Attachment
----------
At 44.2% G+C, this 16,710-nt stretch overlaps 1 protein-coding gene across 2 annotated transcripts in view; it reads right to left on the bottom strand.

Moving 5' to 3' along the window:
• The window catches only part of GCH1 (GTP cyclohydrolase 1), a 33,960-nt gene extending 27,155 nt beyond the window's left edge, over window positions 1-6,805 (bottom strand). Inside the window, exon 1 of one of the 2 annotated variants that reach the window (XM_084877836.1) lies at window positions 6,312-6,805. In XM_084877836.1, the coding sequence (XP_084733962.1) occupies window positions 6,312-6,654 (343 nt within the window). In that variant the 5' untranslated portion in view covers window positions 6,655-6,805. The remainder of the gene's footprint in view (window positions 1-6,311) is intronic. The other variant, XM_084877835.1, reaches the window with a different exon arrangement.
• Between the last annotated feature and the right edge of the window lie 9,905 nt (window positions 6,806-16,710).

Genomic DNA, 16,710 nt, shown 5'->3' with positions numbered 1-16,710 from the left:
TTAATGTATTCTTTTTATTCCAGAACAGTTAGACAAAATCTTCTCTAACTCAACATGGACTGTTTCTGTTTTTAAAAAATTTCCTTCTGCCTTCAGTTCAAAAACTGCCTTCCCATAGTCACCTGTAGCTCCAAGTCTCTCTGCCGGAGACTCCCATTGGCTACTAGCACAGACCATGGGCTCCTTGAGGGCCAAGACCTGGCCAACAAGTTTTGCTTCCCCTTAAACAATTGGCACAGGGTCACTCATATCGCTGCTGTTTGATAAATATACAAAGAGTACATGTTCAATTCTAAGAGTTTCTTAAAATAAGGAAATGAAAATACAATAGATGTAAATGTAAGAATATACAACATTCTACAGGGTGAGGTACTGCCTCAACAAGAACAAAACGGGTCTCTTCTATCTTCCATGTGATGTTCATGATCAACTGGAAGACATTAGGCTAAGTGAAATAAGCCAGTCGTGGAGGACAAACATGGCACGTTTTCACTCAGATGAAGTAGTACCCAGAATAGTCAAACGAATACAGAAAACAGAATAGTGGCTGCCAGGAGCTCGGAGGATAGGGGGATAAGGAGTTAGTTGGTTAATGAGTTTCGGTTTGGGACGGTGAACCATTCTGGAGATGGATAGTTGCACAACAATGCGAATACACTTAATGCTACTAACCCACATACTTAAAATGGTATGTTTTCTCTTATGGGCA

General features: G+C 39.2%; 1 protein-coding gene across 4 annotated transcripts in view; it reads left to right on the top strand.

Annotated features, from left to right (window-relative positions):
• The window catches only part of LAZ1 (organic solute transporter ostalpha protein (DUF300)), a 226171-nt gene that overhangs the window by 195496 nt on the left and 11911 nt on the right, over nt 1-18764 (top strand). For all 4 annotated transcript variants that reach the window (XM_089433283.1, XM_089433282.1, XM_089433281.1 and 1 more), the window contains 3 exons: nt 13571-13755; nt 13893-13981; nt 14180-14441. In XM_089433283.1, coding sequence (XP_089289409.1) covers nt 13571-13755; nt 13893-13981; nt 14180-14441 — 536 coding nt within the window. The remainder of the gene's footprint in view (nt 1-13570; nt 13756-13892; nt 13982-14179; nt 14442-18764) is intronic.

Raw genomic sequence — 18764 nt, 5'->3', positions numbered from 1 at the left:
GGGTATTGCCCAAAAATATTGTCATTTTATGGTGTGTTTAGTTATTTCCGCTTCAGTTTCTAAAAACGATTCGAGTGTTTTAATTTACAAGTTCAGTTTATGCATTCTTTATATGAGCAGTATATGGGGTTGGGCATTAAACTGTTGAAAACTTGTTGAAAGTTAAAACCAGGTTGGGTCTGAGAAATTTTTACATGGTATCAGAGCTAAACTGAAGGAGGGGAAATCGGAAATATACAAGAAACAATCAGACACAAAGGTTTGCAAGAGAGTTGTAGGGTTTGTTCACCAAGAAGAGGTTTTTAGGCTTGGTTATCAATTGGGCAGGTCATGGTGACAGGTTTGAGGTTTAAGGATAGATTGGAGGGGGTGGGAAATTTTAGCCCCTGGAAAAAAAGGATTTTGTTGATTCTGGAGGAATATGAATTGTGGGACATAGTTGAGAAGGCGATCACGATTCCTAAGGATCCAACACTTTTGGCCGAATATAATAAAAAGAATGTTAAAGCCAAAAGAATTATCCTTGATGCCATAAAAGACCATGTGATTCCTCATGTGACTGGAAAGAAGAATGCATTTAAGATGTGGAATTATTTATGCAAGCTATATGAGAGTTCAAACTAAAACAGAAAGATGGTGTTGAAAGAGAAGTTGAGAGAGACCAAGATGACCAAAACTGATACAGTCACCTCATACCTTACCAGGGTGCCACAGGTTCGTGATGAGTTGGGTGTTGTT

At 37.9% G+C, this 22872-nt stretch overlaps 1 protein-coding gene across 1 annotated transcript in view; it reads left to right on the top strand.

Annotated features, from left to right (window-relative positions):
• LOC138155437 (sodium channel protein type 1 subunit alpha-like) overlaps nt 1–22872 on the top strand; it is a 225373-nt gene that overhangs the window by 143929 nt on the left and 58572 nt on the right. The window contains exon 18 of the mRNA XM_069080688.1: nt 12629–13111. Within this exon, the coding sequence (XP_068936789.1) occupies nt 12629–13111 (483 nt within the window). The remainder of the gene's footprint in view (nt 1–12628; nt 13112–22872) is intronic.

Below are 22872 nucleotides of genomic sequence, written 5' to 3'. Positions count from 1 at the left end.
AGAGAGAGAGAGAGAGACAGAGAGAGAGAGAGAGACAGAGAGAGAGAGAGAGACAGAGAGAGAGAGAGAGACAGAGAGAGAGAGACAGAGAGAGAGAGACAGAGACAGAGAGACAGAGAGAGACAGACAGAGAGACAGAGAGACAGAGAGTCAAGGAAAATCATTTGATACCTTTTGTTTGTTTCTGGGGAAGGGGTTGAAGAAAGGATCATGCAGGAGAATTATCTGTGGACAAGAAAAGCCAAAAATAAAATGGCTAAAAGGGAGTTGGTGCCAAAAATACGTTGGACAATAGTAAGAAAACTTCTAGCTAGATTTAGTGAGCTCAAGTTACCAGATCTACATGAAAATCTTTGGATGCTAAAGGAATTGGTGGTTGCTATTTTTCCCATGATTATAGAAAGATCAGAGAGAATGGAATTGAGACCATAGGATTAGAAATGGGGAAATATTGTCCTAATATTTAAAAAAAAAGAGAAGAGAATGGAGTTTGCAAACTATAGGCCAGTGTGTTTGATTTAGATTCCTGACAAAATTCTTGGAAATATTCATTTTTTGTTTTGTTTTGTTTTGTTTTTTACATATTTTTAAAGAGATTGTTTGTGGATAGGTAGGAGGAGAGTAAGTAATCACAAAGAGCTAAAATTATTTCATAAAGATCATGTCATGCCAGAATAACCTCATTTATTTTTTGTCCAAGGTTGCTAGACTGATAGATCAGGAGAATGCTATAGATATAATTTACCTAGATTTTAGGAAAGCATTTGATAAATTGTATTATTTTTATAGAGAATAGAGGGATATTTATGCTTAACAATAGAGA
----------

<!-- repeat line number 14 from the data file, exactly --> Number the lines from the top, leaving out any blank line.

• LOC138155437 (sodium channel protein type 1 subunit alpha-like) overlaps nt 1–22872 on the top strand; it is a 225373-nt gene that overhangs the window by 143929 nt on the left and 58572 nt on the right. The window contains exon 18 of the mRNA XM_069080688.1: nt 12629–13111. Within this exon, the coding sequence (XP_068936789.1) occupies nt 12629–13111 (483 nt within the window). The remainder of the gene's footprint in view (nt 1–12628; nt 13112–22872) is intronic.